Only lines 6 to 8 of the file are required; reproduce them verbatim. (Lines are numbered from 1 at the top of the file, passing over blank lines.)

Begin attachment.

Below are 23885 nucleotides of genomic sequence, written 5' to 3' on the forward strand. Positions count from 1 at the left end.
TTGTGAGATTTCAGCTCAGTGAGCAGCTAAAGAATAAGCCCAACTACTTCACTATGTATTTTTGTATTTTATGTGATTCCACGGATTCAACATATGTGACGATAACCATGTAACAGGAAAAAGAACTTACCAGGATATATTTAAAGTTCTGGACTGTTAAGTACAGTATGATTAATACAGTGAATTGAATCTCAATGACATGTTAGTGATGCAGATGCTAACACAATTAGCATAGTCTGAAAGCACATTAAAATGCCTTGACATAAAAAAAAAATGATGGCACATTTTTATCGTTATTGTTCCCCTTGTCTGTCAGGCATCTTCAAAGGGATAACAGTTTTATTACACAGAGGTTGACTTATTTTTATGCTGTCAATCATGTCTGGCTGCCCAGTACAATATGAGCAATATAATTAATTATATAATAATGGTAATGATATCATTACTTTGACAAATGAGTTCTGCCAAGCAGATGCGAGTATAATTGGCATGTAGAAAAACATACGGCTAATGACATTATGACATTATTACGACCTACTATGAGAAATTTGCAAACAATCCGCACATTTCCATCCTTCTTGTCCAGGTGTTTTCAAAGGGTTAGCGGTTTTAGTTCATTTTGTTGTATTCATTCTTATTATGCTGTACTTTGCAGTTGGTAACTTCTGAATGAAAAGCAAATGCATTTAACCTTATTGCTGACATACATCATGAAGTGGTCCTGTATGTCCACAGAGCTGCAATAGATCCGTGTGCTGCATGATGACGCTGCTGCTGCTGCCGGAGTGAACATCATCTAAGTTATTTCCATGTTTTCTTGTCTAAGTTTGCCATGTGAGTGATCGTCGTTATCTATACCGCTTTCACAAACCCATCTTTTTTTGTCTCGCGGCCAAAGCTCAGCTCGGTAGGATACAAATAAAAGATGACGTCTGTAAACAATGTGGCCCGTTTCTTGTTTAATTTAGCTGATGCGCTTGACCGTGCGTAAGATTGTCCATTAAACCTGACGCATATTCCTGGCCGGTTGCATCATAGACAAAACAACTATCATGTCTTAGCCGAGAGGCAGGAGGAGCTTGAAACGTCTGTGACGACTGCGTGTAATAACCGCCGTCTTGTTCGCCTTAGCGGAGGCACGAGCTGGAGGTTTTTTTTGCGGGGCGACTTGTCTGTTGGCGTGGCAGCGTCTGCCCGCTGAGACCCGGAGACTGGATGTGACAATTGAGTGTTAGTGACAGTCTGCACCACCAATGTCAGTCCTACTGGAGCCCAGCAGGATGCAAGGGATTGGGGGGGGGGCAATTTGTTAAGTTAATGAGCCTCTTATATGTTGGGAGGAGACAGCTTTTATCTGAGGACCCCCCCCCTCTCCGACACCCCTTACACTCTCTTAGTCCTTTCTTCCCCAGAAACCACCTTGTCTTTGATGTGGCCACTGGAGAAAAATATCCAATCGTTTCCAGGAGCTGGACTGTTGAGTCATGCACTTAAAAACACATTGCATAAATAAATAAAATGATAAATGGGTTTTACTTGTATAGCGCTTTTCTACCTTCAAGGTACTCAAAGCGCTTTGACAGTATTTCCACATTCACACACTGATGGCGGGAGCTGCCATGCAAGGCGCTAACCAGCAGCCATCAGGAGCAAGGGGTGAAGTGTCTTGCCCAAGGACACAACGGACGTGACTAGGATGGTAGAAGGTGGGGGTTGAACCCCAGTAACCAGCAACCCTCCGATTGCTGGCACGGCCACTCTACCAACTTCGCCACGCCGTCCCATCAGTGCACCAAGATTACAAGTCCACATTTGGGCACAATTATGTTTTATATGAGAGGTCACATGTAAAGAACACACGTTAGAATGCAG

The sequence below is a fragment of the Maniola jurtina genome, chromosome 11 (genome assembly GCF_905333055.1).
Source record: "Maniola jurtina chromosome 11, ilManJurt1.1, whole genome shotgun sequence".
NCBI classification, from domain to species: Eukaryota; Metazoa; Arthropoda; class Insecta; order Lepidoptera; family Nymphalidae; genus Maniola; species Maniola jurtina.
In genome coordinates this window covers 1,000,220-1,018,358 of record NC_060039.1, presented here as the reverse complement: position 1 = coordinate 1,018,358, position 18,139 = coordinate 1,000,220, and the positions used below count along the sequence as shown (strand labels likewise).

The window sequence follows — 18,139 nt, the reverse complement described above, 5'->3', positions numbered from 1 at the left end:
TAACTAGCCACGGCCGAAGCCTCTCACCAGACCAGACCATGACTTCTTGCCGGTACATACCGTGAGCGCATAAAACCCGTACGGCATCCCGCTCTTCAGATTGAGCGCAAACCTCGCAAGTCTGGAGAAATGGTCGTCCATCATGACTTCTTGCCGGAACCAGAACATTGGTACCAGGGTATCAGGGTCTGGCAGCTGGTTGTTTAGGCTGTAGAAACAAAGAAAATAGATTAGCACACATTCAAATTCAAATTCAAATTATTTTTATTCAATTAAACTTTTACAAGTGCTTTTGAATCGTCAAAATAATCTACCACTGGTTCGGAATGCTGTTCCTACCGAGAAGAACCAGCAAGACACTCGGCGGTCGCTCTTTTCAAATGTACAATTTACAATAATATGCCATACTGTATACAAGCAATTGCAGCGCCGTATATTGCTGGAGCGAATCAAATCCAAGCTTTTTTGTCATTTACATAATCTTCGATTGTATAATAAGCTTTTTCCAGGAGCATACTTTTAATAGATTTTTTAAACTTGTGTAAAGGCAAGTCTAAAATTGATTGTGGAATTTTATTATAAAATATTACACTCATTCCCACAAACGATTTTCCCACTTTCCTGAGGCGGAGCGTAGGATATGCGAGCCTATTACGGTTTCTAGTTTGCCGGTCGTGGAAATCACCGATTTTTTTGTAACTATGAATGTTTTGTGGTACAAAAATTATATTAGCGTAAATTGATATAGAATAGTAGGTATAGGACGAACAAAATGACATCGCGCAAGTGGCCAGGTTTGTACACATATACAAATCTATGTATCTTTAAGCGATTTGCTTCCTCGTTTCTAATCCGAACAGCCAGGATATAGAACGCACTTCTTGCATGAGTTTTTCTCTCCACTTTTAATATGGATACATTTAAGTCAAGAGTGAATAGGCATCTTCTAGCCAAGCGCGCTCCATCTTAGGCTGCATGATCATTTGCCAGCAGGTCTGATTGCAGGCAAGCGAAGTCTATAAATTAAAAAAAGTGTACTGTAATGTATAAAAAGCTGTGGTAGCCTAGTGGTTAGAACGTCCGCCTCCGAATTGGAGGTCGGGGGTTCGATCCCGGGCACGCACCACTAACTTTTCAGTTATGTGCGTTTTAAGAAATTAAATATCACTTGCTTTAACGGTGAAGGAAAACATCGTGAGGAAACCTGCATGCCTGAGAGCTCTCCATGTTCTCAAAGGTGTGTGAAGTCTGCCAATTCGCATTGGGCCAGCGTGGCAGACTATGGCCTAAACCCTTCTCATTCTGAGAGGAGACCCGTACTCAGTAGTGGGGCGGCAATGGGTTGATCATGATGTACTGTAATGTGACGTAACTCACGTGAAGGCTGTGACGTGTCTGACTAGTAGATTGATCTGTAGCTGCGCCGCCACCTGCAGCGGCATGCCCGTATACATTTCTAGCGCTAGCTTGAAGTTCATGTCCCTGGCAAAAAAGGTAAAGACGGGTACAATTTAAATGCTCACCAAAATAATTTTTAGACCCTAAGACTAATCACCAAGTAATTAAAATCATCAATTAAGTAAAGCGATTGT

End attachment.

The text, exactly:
In genome coordinates this window covers 1,000,220-1,018,358 of record NC_060039.1, presented here as the reverse complement: position 1 = coordinate 1,018,358, position 18,139 = coordinate 1,000,220, and the positions used below count along the sequence as shown (strand labels likewise).

The window sequence follows — 18,139 nt, the reverse complement described above, 5'->3', positions numbered from 1 at the left end:
TAACTAGCCACGGCCGAAGCCTCTCACCAGACCAGACCATGACTTCTTGCCGGTACATACCGTGAGCGCATAAAACCCGTACGGCATCCCGCTCTTCAGATTGAGCGCAAACCTCGCAAGTCTGGAGAAATGGTCGTCCATCATGACTTCTTGCCGGAACCAGAACATTGGTACCAGGGTATCAGGGTCTGGCAGCTGGTTGTTTAGGCTGTAGAAACAAAGAAAATAGATTAGCACACATTCAAATTCAAATTCAAATTATTTTTATTCAATTAAACTTTTACAAGTGCTTTTGAATCGTCAAAATAATCTACCACTGGTTCGGAATGCTGTTCCTACCGAGAAGAACCAGCAAGACACTCGGCGGTCGCTCTTTTCAAATGTACAATTTACAATAATATGCCATACTGTATACAAGCAATTGCAGCGCCGTATATTGCTGGAGCGAATCAAATCCAAGCTTTTTTGTCATTTACATAATCTTCGATTGTATAATAAGCTTTTTCCAGGAGCATACTTTTAATAGATTTTTTAAACTTGTGTAAAGGCAAGTCTAAAATTGATTGTGGAATTTTATTATAAAATATTACACTCATTCCCACAAACGATTTTCCCACTTTCCTGAGGCGGAGCGTAGGATATGCGAGCCTATTACGGTTTCTAGTTTGCCGGTCGTGGAAATCACCGATTTTTTTGTAACTATGAATGTTTTGTGGTACAAAAATTATATTAGCGTAAATTGATATAGAATAGTAGGTATAGGACGAACAAAATGACATCGCGCAAGTGGCCAGGTTTGTACACATATACAAATCTATGTATCTTTAAGCGATTTGCTTCCTCGTTTCTAATCCGAACAGCCAGGATATAGAACGCACTTCTTGCATGAGTTTTTCTCTCCACTTTTAATATGGATACATTTAAGTCAAGAGTGAATAGGCATCTTCTAGCCAAGCGCGCTCCATCTTAGGCTGCATGATCATTTGCCAGCAGGTCTGATTGCAGGCAAGCGAAGTCTATAAATTAAAAAAAGTGTACTGTAATGTATAAAAAGCTGTGGTAGCCTAGTGGTTAGAACGTCCGCCTCCGAATTGGAGGTCGGGGGTTCGATCCCGGGCACGCACCACTAACTTTTCAGTTATGTGCGTTTTAAGAAATTAAATATCACTTGCTTTAACGGTGAAGGAAAACATCGTGAGGAAACCTGCATGCCTGAGAGCTCTCCATGTTCTCAAAGGTGTGTGAAGTCTGCCAATTCGCATTGGGCCAGCGTGGCAGACTATGGCCTAAACCCTTCTCATTCTGAGAGGAGACCCGTACTCAGTAGTGGGGCGGCAATGGGTTGATCATGATGTACTGTAATGTGACGTAACTCACGTGAAGGCTGTGACGTGTCTGACTAGTAGATTGATCTGTAGCTGCGCCGCCACCTGCAGCGGCATGCCCGTATACATTTCTAGCGCTAGCTTGAAGTTCATGTCCCTGGCAAAAAAGGTAAAGACGGGTACAATTTAAATGCTCACCAAAATAATTTTTAGACCCTAAGACTAATCACCAAGTAATTAAAATCATCAATTAAGTAAAGCGATTGT